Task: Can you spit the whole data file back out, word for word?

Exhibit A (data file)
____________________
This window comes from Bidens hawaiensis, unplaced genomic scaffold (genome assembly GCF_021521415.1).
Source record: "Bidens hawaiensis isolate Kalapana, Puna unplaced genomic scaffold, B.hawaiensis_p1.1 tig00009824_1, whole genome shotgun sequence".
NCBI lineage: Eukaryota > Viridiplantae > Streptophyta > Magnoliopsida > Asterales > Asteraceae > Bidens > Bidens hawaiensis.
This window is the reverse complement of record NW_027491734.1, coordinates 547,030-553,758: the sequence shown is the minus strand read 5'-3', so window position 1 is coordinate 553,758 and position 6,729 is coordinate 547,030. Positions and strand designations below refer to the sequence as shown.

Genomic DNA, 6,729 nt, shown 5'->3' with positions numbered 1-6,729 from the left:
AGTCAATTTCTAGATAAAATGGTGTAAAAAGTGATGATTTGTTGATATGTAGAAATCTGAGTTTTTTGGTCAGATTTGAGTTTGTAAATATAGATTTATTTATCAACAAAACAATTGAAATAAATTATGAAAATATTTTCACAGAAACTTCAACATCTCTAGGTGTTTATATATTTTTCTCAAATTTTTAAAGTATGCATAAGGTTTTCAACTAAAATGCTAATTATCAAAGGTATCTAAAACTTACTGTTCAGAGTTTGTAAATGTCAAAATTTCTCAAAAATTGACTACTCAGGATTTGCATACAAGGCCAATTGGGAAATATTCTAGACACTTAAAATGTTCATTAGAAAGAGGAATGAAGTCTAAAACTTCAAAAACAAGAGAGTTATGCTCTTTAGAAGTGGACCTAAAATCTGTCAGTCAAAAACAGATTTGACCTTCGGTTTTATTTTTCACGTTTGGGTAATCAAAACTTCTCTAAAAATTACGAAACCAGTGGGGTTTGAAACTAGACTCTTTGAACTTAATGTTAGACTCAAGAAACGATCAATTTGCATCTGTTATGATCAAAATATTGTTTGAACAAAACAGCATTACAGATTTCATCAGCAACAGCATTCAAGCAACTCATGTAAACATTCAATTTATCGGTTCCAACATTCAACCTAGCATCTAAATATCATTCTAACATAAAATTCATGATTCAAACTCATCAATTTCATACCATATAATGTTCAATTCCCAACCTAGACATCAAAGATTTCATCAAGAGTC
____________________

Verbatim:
This window comes from Bidens hawaiensis, unplaced genomic scaffold (genome assembly GCF_021521415.1).
Source record: "Bidens hawaiensis isolate Kalapana, Puna unplaced genomic scaffold, B.hawaiensis_p1.1 tig00009824_1, whole genome shotgun sequence".
NCBI lineage: Eukaryota > Viridiplantae > Streptophyta > Magnoliopsida > Asterales > Asteraceae > Bidens > Bidens hawaiensis.
This window is the reverse complement of record NW_027491734.1, coordinates 547,030-553,758: the sequence shown is the minus strand read 5'-3', so window position 1 is coordinate 553,758 and position 6,729 is coordinate 547,030. Positions and strand designations below refer to the sequence as shown.

Genomic DNA, 6,729 nt, shown 5'->3' with positions numbered 1-6,729 from the left:
AGTCAATTTCTAGATAAAATGGTGTAAAAAGTGATGATTTGTTGATATGTAGAAATCTGAGTTTTTTGGTCAGATTTGAGTTTGTAAATATAGATTTATTTATCAACAAAACAATTGAAATAAATTATGAAAATATTTTCACAGAAACTTCAACATCTCTAGGTGTTTATATATTTTTCTCAAATTTTTAAAGTATGCATAAGGTTTTCAACTAAAATGCTAATTATCAAAGGTATCTAAAACTTACTGTTCAGAGTTTGTAAATGTCAAAATTTCTCAAAAATTGACTACTCAGGATTTGCATACAAGGCCAATTGGGAAATATTCTAGACACTTAAAATGTTCATTAGAAAGAGGAATGAAGTCTAAAACTTCAAAAACAAGAGAGTTATGCTCTTTAGAAGTGGACCTAAAATCTGTCAGTCAAAAACAGATTTGACCTTCGGTTTTATTTTTCACGTTTGGGTAATCAAAACTTCTCTAAAAATTACGAAACCAGTGGGGTTTGAAACTAGACTCTTTGAACTTAATGTTAGACTCAAGAAACGATCAATTTGCATCTGTTATGATCAAAATATTGTTTGAACAAAACAGCATTACAGATTTCATCAGCAACAGCATTCAAGCAACTCATGTAAACATTCAATTTATCGGTTCCAACATTCAACCTAGCATCTAAATATCATTCTAACATAAAATTCATGATTCAAACTCATCAATTTCATACCATATAATGTTCAATTCCCAACCTAGACATCAAAGATTTCATCAAGAGTC